As part of our work at Leighton we are always striving to find the best practices to follow as part of our software development process. Often, this involves creating or formalising a new process. This post details the formalisation of a process we have used in our source control strategy which allows for large sets of changes to undergo small, exclusive peer reviews without posing a threat to the trunk branch. Continue reading
As part of my on-going efforts to publish some of my older research I have gotten round to producing a paper on my work to produce a simple dynamic method to adapt content to different tabletop display shapes. The paper details how the technique work, specifically how it resolves the initial issues encountered fitting the content to a new display shape then how it attempts to make the most of the new display. Also detailed in the paper is a study assessing how the technique performs with some tabletop apps and a discussion on where the technique could be useful in the future.
I’ve recently taken the time to get a paper published on a technique I started development on as part of my final year undergraduate studies several years ago. The technique uses a small number of user inputs on a touch-screen which relate to the known position of landmarks in an environment to determine the position of an interface. The publication details a study investigating how big of an impact user’s accuracy has on the technique.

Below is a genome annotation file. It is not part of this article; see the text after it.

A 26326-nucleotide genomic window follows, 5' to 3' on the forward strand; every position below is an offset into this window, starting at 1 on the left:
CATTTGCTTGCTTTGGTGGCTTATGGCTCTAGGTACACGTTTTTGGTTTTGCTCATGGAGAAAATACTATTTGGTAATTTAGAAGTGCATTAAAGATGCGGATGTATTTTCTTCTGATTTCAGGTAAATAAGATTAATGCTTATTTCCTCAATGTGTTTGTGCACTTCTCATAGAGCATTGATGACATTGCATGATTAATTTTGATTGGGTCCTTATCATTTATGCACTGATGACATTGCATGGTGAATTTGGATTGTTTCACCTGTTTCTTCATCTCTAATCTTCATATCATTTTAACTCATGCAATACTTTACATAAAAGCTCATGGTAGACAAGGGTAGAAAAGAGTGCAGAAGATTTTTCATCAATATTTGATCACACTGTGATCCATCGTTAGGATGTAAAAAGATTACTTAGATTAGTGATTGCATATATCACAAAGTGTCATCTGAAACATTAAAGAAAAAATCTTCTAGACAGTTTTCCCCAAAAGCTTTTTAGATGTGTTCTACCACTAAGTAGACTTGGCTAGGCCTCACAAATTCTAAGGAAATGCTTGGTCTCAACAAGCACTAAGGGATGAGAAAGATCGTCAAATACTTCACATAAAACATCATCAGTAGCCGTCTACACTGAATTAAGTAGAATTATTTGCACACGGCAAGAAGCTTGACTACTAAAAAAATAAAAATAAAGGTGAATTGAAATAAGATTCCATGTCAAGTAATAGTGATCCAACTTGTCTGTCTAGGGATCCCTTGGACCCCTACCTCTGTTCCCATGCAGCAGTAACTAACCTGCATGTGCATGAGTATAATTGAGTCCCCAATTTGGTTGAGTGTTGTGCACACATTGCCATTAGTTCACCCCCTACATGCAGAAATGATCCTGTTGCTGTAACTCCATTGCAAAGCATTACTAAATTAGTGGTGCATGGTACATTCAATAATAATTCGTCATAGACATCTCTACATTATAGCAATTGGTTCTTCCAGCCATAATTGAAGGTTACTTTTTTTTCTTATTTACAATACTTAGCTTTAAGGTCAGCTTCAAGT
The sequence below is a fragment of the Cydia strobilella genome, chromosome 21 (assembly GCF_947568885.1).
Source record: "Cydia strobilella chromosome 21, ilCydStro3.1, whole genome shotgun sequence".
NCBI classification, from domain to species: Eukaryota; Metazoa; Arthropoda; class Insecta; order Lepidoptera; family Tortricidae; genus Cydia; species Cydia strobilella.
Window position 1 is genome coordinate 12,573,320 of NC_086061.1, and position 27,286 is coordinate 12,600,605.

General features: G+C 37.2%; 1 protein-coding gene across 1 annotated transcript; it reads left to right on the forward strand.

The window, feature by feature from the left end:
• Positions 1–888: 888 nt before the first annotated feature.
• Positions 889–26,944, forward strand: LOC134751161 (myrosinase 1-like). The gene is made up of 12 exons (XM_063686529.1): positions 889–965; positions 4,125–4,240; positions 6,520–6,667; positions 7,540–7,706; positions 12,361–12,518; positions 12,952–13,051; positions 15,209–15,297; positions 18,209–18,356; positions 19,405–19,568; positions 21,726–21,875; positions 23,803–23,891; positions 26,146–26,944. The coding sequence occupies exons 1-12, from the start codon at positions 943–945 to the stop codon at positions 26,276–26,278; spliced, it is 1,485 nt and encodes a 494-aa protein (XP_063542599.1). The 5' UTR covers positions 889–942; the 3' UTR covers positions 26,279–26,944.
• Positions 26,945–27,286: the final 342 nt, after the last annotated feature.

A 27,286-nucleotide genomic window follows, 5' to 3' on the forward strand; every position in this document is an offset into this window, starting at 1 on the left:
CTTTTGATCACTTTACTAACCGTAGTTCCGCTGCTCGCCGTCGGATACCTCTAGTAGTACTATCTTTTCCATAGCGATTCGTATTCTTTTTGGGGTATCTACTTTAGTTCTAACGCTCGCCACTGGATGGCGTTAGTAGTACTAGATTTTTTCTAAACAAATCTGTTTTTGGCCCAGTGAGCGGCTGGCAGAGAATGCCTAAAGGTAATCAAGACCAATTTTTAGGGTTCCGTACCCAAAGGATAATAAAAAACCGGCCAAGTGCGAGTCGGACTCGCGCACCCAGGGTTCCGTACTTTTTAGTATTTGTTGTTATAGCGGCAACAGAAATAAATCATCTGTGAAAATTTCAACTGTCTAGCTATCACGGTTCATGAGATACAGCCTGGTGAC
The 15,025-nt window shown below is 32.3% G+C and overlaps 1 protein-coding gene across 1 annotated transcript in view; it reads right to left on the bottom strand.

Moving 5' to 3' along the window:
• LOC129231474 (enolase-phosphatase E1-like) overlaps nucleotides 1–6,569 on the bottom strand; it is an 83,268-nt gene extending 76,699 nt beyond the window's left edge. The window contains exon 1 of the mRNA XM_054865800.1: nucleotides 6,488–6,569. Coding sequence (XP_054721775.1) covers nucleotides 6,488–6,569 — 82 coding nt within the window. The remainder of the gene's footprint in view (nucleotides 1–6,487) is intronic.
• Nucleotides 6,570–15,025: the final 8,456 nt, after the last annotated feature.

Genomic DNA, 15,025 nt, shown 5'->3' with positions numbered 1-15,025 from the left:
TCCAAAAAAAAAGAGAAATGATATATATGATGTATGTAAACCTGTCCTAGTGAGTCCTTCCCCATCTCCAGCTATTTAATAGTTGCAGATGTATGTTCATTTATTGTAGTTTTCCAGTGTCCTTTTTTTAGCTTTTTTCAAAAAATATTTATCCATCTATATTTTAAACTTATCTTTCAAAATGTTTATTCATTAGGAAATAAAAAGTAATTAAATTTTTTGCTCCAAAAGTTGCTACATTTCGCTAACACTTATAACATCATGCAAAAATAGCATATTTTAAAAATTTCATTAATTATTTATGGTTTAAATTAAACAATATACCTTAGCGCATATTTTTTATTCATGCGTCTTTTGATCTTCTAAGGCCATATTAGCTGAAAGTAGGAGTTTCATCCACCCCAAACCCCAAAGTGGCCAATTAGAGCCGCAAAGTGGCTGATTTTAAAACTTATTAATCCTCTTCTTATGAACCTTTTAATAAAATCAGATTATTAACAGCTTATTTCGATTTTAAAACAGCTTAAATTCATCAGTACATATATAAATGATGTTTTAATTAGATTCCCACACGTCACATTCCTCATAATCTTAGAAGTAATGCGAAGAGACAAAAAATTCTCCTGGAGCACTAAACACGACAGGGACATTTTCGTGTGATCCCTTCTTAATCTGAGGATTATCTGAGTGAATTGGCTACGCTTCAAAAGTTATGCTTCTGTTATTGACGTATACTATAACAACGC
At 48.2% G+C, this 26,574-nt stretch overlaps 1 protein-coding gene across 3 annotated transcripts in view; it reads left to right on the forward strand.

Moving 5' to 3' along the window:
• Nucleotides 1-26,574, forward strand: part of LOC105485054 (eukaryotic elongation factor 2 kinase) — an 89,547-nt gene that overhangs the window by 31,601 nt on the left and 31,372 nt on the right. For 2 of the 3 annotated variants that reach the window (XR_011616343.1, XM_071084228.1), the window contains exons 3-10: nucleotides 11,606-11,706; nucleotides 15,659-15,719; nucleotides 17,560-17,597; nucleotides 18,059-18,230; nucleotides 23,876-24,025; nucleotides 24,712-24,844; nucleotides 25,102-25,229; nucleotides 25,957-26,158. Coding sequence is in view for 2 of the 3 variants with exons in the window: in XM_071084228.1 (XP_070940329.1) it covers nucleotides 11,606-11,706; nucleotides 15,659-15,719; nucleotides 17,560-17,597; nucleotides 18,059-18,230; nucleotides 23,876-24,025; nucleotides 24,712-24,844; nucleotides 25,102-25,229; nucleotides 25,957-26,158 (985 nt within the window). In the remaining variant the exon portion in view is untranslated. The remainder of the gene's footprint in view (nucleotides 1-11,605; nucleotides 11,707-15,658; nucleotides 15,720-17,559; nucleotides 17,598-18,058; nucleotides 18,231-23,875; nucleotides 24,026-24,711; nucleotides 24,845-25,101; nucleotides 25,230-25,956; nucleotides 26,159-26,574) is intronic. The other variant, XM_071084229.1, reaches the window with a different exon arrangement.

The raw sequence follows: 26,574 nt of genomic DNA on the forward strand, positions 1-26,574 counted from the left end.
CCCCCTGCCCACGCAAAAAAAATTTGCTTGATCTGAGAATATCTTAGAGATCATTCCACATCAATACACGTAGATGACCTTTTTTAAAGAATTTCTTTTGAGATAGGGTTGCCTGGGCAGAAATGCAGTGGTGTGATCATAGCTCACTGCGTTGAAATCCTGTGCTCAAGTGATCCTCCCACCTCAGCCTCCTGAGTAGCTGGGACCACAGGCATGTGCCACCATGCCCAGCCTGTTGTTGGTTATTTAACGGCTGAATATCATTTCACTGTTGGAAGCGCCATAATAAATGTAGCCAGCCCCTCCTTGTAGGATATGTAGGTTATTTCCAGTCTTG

Earlier this year I was involved in supporting a study which investigated how technology could support collaboration between primary-school aged students in separate classrooms. As part of this study the SynergyNet software framework was used. This is the first time SynergyNet had been used in a study spanning multiple sites and required a few tweaks to get working.
The SynergyNet project may be over but it legacy lives on as the SynergyNet framework is still finding uses. One such use is as the centre of an interactive exhibit at Bede’s World, a museum in the North East of England where the framework is now being used to provide an app used at the centre of an interactive exhibit.
We recently hosted a day of demoing SynergyNet being used in our lab at TEL-Durham. Resulting from this a number of articles have appeared online about our work with professional pictures and videos. In addition to this we took the opportunity to make our own videos which are available in this post on the SynergyNet blog.
As mentioned in the recent post about using the Kinect with TUIO, I’ve been working with the Microsoft device to create a method of classroom orchestration for teachers. With the Kinect now playing nice with our multi-touch framework we’ve let a number of teachers loose trying it out. Some images of the work so far can be seen on the SynergyNet blog.